Studies show that 2 out of 100 people carry Methicillin-Resistant Staphylococcus Aureus (MRSA). Though MRSA is still a major threat, the CDC has reported that the life-threatening MRSA infections contracted in health care settings are declining. (1)
A new study gives even more hope! Research shows that the cure for MRSA could lie in the extract of sweet chestnut leaves. Sweet chestnut leaves have been widely used in folk medicine for treating asthma, colds, bronchitis, expectorating, and bronchial infections. The leaves are high in antioxidants and have been found to exert antispasmodic actions. The extract is also antiviral and reduces oxidative stress. (2)
Sweet chestnut leaves are high in antioxidants, are antiviral and reduce oxidative stress!
Now, sweet chestnut has been found to disarm staph bacteria! The leaves are rich in ursine and oleanene, which blocks the virulence and pathogenesis of the bacteria. In lay speak, this means that the extract does not kill staph, but instead takes away staph’s weapons and shuts off the bacteria’s ability to create toxins and cause tissue damage. (3)
Researchers found that sweet chestnut extract disarmed even the most hyper-virulent MRSA strains without disturbing the healthy bacteria in the body. They found that 50 micrograms, or one dose of sweet chestnut extract, cleared up skin lesions on mice. The extract did not become resistant after 2 weeks of use. The labs tests showed the same results on human skin cells. (3)
Sweet chestnut extract disarms the most hyper-virulent MRSA strains!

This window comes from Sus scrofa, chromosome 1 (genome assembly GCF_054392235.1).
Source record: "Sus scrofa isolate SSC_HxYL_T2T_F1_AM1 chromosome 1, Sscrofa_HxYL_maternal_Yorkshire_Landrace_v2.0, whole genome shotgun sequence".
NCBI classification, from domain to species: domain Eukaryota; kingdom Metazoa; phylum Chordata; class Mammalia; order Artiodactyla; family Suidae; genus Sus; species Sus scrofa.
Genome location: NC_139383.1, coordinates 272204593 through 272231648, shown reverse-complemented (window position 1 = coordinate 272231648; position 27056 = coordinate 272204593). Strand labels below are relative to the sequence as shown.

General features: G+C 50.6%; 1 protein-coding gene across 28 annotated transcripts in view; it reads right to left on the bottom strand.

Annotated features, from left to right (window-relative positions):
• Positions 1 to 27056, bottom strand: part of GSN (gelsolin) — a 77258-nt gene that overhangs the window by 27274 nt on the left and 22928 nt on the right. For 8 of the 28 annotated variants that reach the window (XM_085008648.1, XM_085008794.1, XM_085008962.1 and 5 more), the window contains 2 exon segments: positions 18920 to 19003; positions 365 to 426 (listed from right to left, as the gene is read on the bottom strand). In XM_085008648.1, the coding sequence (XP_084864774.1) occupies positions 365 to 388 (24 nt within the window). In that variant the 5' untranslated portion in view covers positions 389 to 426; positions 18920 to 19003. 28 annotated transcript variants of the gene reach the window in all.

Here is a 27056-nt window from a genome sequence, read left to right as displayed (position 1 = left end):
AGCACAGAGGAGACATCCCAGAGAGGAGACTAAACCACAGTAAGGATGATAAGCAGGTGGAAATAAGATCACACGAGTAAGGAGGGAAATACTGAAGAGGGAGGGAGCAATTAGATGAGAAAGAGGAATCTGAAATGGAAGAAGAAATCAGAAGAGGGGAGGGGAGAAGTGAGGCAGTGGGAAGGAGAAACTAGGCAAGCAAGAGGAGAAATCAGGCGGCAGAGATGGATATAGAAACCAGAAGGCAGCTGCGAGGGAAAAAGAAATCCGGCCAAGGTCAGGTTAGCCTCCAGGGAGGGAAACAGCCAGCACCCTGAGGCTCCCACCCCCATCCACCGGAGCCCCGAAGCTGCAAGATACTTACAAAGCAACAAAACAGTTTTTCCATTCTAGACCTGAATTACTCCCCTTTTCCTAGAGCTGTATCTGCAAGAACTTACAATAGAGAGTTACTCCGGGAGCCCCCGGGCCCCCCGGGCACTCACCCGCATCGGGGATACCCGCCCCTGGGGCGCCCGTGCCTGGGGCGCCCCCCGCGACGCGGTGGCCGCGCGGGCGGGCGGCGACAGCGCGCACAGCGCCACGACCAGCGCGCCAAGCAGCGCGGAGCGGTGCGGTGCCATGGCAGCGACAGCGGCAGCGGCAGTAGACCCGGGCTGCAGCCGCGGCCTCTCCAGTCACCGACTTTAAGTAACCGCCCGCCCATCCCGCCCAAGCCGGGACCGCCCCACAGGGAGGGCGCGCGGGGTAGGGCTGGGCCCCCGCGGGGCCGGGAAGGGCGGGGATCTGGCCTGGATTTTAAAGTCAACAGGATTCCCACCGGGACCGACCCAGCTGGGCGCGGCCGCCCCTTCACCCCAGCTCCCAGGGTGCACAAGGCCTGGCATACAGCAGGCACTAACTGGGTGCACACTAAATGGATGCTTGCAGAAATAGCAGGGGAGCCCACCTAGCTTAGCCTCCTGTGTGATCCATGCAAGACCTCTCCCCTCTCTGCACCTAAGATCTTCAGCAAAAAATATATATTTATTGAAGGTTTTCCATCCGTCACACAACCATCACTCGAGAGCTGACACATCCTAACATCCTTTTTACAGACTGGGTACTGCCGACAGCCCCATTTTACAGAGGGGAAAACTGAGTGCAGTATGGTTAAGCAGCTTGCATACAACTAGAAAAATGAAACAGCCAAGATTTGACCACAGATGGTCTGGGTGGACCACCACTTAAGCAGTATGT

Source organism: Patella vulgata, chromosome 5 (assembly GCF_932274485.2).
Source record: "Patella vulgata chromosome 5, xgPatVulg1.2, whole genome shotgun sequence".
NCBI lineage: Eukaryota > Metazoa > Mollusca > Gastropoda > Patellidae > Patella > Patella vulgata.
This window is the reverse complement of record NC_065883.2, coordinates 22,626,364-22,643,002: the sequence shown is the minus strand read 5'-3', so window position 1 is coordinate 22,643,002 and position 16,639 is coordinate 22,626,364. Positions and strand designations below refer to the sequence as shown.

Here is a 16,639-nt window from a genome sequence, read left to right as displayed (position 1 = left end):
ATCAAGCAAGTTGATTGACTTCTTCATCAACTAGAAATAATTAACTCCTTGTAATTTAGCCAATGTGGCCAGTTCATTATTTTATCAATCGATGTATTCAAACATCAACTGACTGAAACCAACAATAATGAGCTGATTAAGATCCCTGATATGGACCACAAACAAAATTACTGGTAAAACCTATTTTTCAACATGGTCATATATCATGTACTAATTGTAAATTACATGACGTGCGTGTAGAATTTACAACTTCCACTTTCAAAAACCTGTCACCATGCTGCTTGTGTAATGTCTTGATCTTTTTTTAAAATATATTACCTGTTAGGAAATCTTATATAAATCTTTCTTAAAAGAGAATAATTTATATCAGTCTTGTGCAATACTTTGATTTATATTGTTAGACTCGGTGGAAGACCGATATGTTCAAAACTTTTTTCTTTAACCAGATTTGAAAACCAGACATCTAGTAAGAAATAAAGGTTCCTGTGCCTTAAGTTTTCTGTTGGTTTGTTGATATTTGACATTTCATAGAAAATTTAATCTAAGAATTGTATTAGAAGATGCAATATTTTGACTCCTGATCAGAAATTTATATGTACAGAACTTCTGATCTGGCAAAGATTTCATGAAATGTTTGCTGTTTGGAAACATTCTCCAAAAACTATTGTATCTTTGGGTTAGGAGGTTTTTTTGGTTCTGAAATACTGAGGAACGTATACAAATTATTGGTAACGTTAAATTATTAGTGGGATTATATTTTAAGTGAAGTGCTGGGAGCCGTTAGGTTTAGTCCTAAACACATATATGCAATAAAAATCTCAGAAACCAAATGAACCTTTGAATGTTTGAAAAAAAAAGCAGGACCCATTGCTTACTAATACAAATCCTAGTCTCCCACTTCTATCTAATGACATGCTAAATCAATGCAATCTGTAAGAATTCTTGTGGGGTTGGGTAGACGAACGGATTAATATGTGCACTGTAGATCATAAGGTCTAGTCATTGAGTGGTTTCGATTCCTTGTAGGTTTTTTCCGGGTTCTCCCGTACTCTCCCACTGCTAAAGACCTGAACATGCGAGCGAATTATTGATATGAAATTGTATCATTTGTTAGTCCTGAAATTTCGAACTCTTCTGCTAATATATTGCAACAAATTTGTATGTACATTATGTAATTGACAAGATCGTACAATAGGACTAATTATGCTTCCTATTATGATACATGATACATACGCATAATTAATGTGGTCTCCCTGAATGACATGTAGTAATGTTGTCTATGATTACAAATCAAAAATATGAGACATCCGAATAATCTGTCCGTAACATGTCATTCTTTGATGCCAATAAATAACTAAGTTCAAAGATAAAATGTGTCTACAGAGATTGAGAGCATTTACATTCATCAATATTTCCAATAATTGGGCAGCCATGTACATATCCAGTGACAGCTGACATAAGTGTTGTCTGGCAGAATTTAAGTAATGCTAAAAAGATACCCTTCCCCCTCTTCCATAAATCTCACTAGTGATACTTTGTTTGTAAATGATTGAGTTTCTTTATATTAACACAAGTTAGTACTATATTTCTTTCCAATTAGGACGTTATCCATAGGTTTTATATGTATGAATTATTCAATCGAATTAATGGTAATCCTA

Lead researchers, Cassandra Quave, explains, “I felt strongly that people who dismissed traditional healing plants as medicine because the plants don’t kill a pathogen were not asking the right questions. What if these plants play some other role in fighting a disease?” (3)
Quave talked to local people and healers who continued to tell her to make tea from the leaves of the chestnut tree, washing a patient’s skin with it to treat infections and inflammations. The researchers did just that, and after steeping their leaves in water, they found that the extract did indeed do what the healers claimed. (3)
Other uses for the extract include a preventative spray for athletic equipment, or coating for medical devices. Quave reports that it is easy to dismiss traditional medicine as an old wives tale, but focusing on plants as medicine may help cure infections. (3)
Healers recommend making a tea from the leaves of the sweet chestnut tree in order to treat skin infections and inflammation
If you are currently battling MRSA or have had this deadly bacteria before, you can purchase sweet chestnut extract online. If you live in an area that grows sweet chestnut trees, try making a tea with the leaves and using this to wash your skin.